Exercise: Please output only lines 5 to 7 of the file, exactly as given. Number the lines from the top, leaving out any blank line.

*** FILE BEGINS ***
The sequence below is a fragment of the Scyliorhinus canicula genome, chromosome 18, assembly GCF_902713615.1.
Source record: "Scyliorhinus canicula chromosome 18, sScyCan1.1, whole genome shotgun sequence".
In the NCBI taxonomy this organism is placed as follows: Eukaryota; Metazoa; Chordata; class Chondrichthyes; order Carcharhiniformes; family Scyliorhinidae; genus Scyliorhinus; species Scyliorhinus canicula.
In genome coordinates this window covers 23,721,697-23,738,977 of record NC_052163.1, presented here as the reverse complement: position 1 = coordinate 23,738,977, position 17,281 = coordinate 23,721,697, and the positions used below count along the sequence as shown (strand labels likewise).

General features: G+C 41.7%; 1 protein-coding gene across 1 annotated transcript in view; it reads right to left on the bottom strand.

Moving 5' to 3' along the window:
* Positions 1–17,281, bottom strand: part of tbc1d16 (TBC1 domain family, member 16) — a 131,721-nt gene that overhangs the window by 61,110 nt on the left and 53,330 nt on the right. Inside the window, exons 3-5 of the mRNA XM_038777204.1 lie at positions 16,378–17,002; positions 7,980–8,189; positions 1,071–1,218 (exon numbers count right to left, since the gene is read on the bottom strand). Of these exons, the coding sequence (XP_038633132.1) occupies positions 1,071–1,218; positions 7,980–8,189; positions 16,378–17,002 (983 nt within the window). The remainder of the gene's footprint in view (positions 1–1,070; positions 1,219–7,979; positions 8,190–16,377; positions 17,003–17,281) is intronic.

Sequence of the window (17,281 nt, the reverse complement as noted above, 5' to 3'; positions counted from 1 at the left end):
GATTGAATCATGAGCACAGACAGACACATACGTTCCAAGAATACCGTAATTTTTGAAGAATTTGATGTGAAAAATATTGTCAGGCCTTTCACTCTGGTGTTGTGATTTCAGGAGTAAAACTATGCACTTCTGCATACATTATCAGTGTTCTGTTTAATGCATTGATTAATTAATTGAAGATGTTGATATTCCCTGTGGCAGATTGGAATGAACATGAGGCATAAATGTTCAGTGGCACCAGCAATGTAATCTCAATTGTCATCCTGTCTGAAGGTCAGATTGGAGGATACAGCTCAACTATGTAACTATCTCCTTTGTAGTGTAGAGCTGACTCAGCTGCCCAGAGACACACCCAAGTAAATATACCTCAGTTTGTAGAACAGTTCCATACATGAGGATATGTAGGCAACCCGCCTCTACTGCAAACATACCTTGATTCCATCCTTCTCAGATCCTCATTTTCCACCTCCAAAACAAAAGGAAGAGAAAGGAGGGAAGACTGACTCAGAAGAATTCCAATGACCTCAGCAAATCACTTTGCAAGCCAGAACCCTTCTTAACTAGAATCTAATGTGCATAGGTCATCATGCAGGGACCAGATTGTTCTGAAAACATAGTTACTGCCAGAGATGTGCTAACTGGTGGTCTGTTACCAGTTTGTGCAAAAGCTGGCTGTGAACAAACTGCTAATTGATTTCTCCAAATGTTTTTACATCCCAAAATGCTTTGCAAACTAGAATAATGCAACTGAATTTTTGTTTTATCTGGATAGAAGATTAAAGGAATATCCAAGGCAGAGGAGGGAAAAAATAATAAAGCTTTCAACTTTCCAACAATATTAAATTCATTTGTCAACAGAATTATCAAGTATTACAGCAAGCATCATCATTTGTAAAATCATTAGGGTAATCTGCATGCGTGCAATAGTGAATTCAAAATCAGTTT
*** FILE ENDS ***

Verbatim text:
General features: G+C 41.7%; 1 protein-coding gene across 1 annotated transcript in view; it reads right to left on the bottom strand.

Moving 5' to 3' along the window:
* Positions 1–17,281, bottom strand: part of tbc1d16 (TBC1 domain family, member 16) — a 131,721-nt gene that overhangs the window by 61,110 nt on the left and 53,330 nt on the right. Inside the window, exons 3-5 of the mRNA XM_038777204.1 lie at positions 16,378–17,002; positions 7,980–8,189; positions 1,071–1,218 (exon numbers count right to left, since the gene is read on the bottom strand). Of these exons, the coding sequence (XP_038633132.1) occupies positions 1,071–1,218; positions 7,980–8,189; positions 16,378–17,002 (983 nt within the window). The remainder of the gene's footprint in view (positions 1–1,070; positions 1,219–7,979; positions 8,190–16,377; positions 17,003–17,281) is intronic.